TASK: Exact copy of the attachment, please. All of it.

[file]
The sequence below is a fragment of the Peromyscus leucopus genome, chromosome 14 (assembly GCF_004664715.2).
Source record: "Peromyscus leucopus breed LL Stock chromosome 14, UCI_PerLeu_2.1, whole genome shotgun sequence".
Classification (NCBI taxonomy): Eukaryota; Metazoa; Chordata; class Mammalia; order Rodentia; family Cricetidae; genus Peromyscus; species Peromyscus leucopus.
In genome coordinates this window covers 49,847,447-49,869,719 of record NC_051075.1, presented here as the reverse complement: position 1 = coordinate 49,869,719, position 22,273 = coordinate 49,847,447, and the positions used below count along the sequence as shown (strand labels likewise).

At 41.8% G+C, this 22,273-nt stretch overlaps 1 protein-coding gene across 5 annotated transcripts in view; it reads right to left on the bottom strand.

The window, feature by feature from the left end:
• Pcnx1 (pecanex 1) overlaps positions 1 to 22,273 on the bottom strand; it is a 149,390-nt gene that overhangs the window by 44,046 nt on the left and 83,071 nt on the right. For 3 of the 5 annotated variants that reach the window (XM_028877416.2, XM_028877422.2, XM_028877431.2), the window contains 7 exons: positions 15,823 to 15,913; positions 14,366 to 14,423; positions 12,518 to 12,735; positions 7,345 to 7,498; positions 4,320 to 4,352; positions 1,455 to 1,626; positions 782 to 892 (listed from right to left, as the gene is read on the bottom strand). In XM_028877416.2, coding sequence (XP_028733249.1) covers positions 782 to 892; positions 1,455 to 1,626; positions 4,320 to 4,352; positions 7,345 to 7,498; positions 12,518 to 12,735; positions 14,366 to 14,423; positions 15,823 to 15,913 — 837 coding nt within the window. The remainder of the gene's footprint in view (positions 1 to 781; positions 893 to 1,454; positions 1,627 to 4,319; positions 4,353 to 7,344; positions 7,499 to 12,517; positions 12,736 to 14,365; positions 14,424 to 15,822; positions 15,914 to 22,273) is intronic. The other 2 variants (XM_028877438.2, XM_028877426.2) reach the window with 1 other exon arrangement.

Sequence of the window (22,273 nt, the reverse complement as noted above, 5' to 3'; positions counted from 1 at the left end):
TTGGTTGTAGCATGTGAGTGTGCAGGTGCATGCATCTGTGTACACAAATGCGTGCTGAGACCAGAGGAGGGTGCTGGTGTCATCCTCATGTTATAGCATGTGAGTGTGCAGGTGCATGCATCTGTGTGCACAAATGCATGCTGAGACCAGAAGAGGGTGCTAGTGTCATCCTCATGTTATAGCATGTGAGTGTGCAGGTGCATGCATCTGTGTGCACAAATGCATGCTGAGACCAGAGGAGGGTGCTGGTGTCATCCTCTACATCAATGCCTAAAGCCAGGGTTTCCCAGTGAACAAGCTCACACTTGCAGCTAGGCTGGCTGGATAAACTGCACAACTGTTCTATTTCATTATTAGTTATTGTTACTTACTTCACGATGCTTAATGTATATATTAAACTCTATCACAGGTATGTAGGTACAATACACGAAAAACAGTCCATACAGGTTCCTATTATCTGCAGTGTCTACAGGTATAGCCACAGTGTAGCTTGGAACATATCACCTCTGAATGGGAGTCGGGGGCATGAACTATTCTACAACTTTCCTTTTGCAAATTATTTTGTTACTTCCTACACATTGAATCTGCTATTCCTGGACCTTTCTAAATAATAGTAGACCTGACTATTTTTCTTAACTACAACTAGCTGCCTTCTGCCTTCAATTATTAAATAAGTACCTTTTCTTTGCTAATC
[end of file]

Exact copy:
The sequence below is a fragment of the Peromyscus leucopus genome, chromosome 14 (assembly GCF_004664715.2).
Source record: "Peromyscus leucopus breed LL Stock chromosome 14, UCI_PerLeu_2.1, whole genome shotgun sequence".
Classification (NCBI taxonomy): Eukaryota; Metazoa; Chordata; class Mammalia; order Rodentia; family Cricetidae; genus Peromyscus; species Peromyscus leucopus.
In genome coordinates this window covers 49,847,447-49,869,719 of record NC_051075.1, presented here as the reverse complement: position 1 = coordinate 49,869,719, position 22,273 = coordinate 49,847,447, and the positions used below count along the sequence as shown (strand labels likewise).

At 41.8% G+C, this 22,273-nt stretch overlaps 1 protein-coding gene across 5 annotated transcripts in view; it reads right to left on the bottom strand.

The window, feature by feature from the left end:
• Pcnx1 (pecanex 1) overlaps positions 1 to 22,273 on the bottom strand; it is a 149,390-nt gene that overhangs the window by 44,046 nt on the left and 83,071 nt on the right. For 3 of the 5 annotated variants that reach the window (XM_028877416.2, XM_028877422.2, XM_028877431.2), the window contains 7 exons: positions 15,823 to 15,913; positions 14,366 to 14,423; positions 12,518 to 12,735; positions 7,345 to 7,498; positions 4,320 to 4,352; positions 1,455 to 1,626; positions 782 to 892 (listed from right to left, as the gene is read on the bottom strand). In XM_028877416.2, coding sequence (XP_028733249.1) covers positions 782 to 892; positions 1,455 to 1,626; positions 4,320 to 4,352; positions 7,345 to 7,498; positions 12,518 to 12,735; positions 14,366 to 14,423; positions 15,823 to 15,913 — 837 coding nt within the window. The remainder of the gene's footprint in view (positions 1 to 781; positions 893 to 1,454; positions 1,627 to 4,319; positions 4,353 to 7,344; positions 7,499 to 12,517; positions 12,736 to 14,365; positions 14,424 to 15,822; positions 15,914 to 22,273) is intronic. The other 2 variants (XM_028877438.2, XM_028877426.2) reach the window with 1 other exon arrangement.

Sequence of the window (22,273 nt, the reverse complement as noted above, 5' to 3'; positions counted from 1 at the left end):
TTGGTTGTAGCATGTGAGTGTGCAGGTGCATGCATCTGTGTACACAAATGCGTGCTGAGACCAGAGGAGGGTGCTGGTGTCATCCTCATGTTATAGCATGTGAGTGTGCAGGTGCATGCATCTGTGTGCACAAATGCATGCTGAGACCAGAAGAGGGTGCTAGTGTCATCCTCATGTTATAGCATGTGAGTGTGCAGGTGCATGCATCTGTGTGCACAAATGCATGCTGAGACCAGAGGAGGGTGCTGGTGTCATCCTCTACATCAATGCCTAAAGCCAGGGTTTCCCAGTGAACAAGCTCACACTTGCAGCTAGGCTGGCTGGATAAACTGCACAACTGTTCTATTTCATTATTAGTTATTGTTACTTACTTCACGATGCTTAATGTATATATTAAACTCTATCACAGGTATGTAGGTACAATACACGAAAAACAGTCCATACAGGTTCCTATTATCTGCAGTGTCTACAGGTATAGCCACAGTGTAGCTTGGAACATATCACCTCTGAATGGGAGTCGGGGGCATGAACTATTCTACAACTTTCCTTTTGCAAATTATTTTGTTACTTCCTACACATTGAATCTGCTATTCCTGGACCTTTCTAAATAATAGTAGACCTGACTATTTTTCTTAACTACAACTAGCTGCCTTCTGCCTTCAATTATTAAATAAGTACCTTTTCTTTGCTAATC